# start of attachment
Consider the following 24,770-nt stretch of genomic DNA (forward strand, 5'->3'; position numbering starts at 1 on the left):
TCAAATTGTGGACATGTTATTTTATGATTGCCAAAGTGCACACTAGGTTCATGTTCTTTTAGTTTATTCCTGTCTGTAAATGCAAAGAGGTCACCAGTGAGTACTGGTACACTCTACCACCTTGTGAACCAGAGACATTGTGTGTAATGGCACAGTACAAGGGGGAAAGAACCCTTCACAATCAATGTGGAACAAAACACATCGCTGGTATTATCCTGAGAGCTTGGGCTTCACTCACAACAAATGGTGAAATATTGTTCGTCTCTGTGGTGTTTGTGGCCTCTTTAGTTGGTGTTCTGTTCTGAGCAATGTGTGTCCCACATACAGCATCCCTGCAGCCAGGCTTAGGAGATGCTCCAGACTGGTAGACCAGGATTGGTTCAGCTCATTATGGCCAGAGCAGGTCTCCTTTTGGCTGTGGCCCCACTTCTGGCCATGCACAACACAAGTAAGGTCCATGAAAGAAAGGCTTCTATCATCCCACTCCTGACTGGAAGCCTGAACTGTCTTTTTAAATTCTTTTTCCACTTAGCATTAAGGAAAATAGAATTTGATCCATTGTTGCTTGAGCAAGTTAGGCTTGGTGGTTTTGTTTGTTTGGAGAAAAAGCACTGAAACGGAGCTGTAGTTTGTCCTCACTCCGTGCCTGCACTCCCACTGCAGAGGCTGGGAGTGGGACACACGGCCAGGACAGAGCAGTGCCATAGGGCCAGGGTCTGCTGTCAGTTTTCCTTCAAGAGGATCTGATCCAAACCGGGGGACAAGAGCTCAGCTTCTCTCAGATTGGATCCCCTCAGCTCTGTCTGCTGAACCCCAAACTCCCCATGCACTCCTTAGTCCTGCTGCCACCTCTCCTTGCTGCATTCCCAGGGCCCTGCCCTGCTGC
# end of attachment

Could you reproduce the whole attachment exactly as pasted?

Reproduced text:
Consider the following 24,770-nt stretch of genomic DNA (forward strand, 5'->3'; position numbering starts at 1 on the left):
TCAAATTGTGGACATGTTATTTTATGATTGCCAAAGTGCACACTAGGTTCATGTTCTTTTAGTTTATTCCTGTCTGTAAATGCAAAGAGGTCACCAGTGAGTACTGGTACACTCTACCACCTTGTGAACCAGAGACATTGTGTGTAATGGCACAGTACAAGGGGGAAAGAACCCTTCACAATCAATGTGGAACAAAACACATCGCTGGTATTATCCTGAGAGCTTGGGCTTCACTCACAACAAATGGTGAAATATTGTTCGTCTCTGTGGTGTTTGTGGCCTCTTTAGTTGGTGTTCTGTTCTGAGCAATGTGTGTCCCACATACAGCATCCCTGCAGCCAGGCTTAGGAGATGCTCCAGACTGGTAGACCAGGATTGGTTCAGCTCATTATGGCCAGAGCAGGTCTCCTTTTGGCTGTGGCCCCACTTCTGGCCATGCACAACACAAGTAAGGTCCATGAAAGAAAGGCTTCTATCATCCCACTCCTGACTGGAAGCCTGAACTGTCTTTTTAAATTCTTTTTCCACTTAGCATTAAGGAAAATAGAATTTGATCCATTGTTGCTTGAGCAAGTTAGGCTTGGTGGTTTTGTTTGTTTGGAGAAAAAGCACTGAAACGGAGCTGTAGTTTGTCCTCACTCCGTGCCTGCACTCCCACTGCAGAGGCTGGGAGTGGGACACACGGCCAGGACAGAGCAGTGCCATAGGGCCAGGGTCTGCTGTCAGTTTTCCTTCAAGAGGATCTGATCCAAACCGGGGGACAAGAGCTCAGCTTCTCTCAGATTGGATCCCCTCAGCTCTGTCTGCTGAACCCCAAACTCCCCATGCACTCCTTAGTCCTGCTGCCACCTCTCCTTGCTGCATTCCCAGGGCCCTGCCCTGCTGC